Non-profit abandons nursing home proposal
In less than two days last week, St. Croix County's attempts to transfer its nursing home to a private owner and a plan to build a new 95-bed facility in New Richmond fell apart.
County negotiators have been working with Christian Community Home of Hudson since March to come up with a plan to transfer ownership of the 72-bed county-owned home to the private non-profit.
That proposal, made public shortly after noon July 11, called for the county to help with transition costs by paying a $2.75 million subsidy over five years -- far less than the $5.7 million tax subsidy the county has paid to the nursing home in the last five years. The plan also said CCH would build a larger Medicare and Medicaid certified nursing home in New Richmond.
The following day, the CCH board of directors voted to withdraw from negotiations.
Citing a New Richmond City Council resolution opposing privatization of the nursing home, CCH Executive Director Dan Goodier said it seemed apparent there wasn't the public support necessary for the plan to succeed.
"(CCH) entered this discussion because we believed our company could extend its mission to serve the residents and families of New Richmond," wrote Goodier in a letter to County Board Chairman Buck Malick. "To do that, we intended to build a new, state-of-the-art nursing home."
Acknowledging there have been other "vocal advocates against privatization," Goodier continued, "Without broad public support, including the support of the citizens of New Richmond, the unique plan CCH proposed likely would not succeed."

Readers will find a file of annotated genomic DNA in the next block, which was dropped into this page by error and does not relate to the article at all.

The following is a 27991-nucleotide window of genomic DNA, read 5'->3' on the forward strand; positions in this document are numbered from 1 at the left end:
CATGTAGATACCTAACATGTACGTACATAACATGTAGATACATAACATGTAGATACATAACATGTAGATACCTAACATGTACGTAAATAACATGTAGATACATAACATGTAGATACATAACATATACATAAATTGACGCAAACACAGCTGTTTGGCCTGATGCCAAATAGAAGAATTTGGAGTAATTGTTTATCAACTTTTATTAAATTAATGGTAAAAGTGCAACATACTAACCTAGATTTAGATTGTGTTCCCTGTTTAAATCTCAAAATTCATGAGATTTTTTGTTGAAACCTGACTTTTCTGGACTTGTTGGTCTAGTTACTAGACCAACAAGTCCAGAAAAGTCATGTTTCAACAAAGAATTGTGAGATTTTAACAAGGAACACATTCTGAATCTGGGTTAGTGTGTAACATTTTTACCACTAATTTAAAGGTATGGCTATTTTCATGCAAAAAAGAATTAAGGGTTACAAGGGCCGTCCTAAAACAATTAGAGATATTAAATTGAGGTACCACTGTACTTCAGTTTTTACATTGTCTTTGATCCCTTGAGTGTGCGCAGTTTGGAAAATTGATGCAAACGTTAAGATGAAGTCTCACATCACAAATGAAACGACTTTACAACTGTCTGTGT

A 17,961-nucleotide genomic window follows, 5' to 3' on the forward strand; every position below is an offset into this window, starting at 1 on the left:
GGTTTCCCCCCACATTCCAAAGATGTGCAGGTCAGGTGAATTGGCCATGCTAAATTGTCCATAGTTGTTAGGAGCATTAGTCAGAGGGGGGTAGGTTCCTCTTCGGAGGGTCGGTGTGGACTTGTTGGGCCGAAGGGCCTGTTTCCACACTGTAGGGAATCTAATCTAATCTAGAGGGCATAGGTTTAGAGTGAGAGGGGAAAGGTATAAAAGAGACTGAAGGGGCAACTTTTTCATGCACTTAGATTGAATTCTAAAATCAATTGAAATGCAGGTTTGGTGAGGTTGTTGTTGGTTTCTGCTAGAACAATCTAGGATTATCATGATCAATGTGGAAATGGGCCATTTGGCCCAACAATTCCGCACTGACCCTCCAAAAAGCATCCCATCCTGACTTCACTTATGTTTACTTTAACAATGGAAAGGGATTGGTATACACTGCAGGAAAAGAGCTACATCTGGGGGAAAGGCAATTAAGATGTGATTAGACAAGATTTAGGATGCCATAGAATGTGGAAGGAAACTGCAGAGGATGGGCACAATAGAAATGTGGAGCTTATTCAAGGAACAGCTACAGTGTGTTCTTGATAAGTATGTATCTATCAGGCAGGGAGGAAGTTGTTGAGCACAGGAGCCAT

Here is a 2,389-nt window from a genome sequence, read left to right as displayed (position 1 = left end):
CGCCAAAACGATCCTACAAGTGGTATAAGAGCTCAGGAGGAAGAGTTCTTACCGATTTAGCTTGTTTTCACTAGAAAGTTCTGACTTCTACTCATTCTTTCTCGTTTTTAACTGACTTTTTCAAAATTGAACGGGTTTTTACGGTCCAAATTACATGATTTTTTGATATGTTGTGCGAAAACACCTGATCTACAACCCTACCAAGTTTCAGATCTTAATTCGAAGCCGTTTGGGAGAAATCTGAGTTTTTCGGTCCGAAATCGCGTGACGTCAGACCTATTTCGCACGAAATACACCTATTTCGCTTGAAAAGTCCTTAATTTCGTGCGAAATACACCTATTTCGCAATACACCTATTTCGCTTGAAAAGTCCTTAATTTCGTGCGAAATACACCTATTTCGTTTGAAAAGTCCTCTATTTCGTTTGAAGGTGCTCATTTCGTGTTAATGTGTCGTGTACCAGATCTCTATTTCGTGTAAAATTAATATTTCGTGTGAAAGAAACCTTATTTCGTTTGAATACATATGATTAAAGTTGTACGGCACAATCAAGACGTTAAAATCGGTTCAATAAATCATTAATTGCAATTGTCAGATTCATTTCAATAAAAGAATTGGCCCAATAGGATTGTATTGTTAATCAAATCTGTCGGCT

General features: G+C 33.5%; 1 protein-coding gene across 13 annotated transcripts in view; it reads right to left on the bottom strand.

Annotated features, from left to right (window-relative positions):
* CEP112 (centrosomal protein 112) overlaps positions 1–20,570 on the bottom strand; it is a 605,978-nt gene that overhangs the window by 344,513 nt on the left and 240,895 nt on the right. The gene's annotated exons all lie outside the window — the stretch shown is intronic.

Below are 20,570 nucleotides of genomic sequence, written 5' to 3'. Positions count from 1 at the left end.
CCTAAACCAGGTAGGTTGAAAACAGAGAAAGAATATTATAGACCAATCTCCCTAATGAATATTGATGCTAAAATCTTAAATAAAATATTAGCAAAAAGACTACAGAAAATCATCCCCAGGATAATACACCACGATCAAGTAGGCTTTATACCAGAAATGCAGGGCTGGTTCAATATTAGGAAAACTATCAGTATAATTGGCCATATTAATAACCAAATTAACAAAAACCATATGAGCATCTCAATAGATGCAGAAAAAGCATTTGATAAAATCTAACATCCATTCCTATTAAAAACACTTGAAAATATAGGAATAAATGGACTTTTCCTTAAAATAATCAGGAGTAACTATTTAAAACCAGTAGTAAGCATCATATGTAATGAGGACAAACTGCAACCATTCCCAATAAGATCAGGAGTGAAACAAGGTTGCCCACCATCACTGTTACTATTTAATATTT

"I understand their reasons," said Malick Monday morning. He said non-profits have to rely on grants and donations for part of their finances.
"(Goodier) has implied that that basic support will not be there," said Malick.
It takes time to build community support, but the confidential nature of the negotiations with the County prevented CCH from beginning to lay that foundation until the proposal was made public, said Malick.
"Now without City Council support, it suggests that efforts to do that would have failed," he said.
Malick said he would have expected that the CCH proposal would have been well accepted in New Richmond.
Although all the details of the proposed agreement with the County hadn't been worked out, the proposal called for CCH to rent 18.6 acres on the "county farm," north of County Road K and south and east of Highway 64. The lease term would have been 99 years with annual payments of $1.
Under the agreement, which hadn't yet been brought to the County Board for a vote, the County would also have provided some assistance in obtaining financing to build the new nursing home.
Offering that help and paying a subsidy during the transition period was the only way the County could have convinced a private entity to take over the home, said County Negotiator Brian Purtell, an attorney who specializes in health care law.
He said the nursing home building is "an antiquated medical-model facility."
"If you were going to put it on the block -- here it is, it's for sale -- you're not going to get any buyers," said Purtell. He said other counties who have gotten out of the nursing home business have paid a subsidy too.
The proposal was a winner for the County and the community, said Purtell.
The temporary subsidy was less than the County has been spending on the home, said Purtell, and when the transaction was completed, the community would have had a "brand new state-of-the-art" facility.
A County Board meeting to discuss the nursing home's future was set for Tuesday evening. Malick said public input would be taken during that meeting.
"I guess Board members have fewer choices. We don't have the option of proceeding with CCH," said Malick of decisions now facing the County Board.
The July 17 agenda lists those options as "continue, close, downsize, sell, build or other."